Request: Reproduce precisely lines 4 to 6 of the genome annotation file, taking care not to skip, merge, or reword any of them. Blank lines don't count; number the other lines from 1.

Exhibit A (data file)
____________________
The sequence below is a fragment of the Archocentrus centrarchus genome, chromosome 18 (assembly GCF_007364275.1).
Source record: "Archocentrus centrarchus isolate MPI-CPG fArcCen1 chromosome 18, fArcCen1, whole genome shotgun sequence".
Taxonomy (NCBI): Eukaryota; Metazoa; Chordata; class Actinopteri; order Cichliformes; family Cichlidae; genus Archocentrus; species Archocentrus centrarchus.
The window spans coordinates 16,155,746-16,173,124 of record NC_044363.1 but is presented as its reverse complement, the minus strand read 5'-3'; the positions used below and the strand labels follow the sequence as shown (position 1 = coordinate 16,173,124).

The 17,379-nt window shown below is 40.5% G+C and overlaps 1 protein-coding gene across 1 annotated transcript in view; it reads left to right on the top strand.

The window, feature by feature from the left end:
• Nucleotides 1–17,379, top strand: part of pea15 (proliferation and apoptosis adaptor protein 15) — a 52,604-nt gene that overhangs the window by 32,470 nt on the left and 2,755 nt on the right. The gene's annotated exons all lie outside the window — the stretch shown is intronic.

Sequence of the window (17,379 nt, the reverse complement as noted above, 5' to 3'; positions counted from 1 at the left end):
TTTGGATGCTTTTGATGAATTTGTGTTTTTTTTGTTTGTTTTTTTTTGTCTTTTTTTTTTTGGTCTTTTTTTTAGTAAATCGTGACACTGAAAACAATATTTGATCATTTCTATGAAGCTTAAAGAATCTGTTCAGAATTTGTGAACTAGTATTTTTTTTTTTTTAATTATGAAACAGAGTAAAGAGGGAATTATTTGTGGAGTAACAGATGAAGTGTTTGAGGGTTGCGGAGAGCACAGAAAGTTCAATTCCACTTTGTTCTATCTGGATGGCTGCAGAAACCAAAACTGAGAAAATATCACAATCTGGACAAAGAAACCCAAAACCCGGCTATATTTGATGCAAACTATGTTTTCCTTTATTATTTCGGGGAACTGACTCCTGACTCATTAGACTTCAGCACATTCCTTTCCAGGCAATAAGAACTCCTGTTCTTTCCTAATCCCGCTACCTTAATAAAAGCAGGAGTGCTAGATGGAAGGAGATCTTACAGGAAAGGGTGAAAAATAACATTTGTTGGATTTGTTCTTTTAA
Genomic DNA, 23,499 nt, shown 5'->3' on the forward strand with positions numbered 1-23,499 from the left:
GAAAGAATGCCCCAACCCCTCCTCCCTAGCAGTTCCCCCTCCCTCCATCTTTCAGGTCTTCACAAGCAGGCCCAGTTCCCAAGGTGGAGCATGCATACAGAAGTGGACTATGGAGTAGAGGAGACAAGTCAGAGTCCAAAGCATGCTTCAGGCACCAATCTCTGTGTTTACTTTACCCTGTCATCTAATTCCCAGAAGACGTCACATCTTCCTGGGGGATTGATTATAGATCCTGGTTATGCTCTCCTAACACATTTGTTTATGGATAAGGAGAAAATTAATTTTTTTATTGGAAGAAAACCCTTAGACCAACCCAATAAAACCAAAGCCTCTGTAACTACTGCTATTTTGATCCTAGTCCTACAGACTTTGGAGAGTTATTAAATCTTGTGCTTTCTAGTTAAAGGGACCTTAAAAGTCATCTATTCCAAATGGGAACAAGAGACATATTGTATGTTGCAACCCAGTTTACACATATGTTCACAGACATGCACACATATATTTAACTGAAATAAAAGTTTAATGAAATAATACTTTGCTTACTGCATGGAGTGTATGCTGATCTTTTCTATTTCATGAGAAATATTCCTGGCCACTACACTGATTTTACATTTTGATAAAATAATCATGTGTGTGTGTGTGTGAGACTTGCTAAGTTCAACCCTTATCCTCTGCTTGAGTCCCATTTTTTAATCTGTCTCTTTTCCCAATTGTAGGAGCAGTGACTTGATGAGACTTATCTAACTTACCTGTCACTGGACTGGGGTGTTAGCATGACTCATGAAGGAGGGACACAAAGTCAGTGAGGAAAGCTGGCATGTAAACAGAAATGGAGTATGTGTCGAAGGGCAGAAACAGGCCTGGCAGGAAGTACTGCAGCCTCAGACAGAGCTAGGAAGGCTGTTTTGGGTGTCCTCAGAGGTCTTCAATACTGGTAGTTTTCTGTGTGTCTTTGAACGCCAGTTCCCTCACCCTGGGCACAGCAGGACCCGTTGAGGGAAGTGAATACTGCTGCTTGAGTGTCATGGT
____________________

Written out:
The window spans coordinates 16,155,746-16,173,124 of record NC_044363.1 but is presented as its reverse complement, the minus strand read 5'-3'; the positions used below and the strand labels follow the sequence as shown (position 1 = coordinate 16,173,124).

The 17,379-nt window shown below is 40.5% G+C and overlaps 1 protein-coding gene across 1 annotated transcript in view; it reads left to right on the top strand.

The window, feature by feature from the left end: